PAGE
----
The Minister in Finland (Schoenfeld) to the Secretary of State
[Received March 4—1:22 p.m.]
125. Minister for Foreign Affairs told me today that next few days would determine whether negotiations could be undertaken for peace with Soviet Russia or whether it would be necessary to fight to the end. He said soundings had been going on for the past month. Replying to my inquiry whether possible terms had been indicated in these soundings he said Finnish Government had a fairly clear idea of them and that they called for greater concessions than those which had been refused last November. He asked me whether in the event negotiations should begin the United States would lend any help at Moscow. I answered that as I had told the Prime Minister under your instructions about 2 months ago you would be glad to take under benevolent advisement at any time any concrete suggestions Finnish Government might wish to make to you.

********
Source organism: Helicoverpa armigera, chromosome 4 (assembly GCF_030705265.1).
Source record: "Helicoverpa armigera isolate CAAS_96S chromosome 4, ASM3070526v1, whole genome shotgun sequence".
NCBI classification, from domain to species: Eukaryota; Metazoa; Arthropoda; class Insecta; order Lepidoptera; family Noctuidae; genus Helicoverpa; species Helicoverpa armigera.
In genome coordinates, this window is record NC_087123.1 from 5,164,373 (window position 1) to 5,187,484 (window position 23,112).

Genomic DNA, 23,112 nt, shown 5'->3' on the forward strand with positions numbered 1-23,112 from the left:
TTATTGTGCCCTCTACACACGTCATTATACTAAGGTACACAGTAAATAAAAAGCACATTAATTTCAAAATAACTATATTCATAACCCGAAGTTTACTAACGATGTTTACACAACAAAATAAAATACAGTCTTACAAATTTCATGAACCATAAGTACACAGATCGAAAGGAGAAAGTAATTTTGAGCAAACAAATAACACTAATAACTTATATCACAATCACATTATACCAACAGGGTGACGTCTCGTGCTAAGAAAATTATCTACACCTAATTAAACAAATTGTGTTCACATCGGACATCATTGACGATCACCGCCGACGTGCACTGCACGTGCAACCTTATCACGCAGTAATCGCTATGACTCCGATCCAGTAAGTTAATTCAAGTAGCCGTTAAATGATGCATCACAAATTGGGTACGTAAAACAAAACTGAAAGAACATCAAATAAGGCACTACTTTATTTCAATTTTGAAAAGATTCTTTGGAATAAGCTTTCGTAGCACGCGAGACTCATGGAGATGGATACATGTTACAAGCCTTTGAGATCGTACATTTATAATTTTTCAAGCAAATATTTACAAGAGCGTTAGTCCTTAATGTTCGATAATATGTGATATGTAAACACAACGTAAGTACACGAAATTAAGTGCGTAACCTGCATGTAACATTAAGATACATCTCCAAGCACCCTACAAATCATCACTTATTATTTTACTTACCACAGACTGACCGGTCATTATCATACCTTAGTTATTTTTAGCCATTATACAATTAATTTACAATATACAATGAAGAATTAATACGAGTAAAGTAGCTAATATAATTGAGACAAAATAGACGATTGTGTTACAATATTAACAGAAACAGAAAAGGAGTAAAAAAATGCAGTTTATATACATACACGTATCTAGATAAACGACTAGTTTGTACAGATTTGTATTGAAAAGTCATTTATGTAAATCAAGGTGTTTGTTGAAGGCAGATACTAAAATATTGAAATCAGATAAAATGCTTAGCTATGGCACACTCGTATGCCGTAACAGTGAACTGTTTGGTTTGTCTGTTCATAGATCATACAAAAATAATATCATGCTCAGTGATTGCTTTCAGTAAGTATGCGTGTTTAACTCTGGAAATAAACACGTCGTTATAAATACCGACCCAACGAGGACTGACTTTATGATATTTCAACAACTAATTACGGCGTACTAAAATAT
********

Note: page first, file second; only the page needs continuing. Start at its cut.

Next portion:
Tanner said that last Saturday, presumably meaning March 2, the Allies had again sought consent of Swedish and Norwegian Governments for passage of Allied forces to assist Finland and the reply had again been negative. Swedish Government was advising Finnish Government to make peace and showed no dispositon to send substantial forces to help. Swedish attitude, however, was obscure and uncertain probably due to German pressure.
The Minister said again that Finnish troops were tired having had no rest for more than a month. Nevertheless, I gathered that a decision for continuing the fight remains at least equally as likely as one to start negotiations. He mentioned inaccessible location of this country as leading factor from standpoint of the Allies with reference to sending help, pointing out that this affected question of transport and supply of any substantial Allied forces.
I do not believe any decision has been reached here to start peace negotiations and accept any Russian terms. On the contrary, decision to continue the fight seems rather more probable.69
- The Minister in Finland reported in telegram No. 131, March 6, 3 p.m., that “Field Marshal Mannerheim and the Army deplore present tendency of civil authorities to give consideration to possible negotiations for peace to which they are vehemently opposed at this time.” (760D.61/1216)↩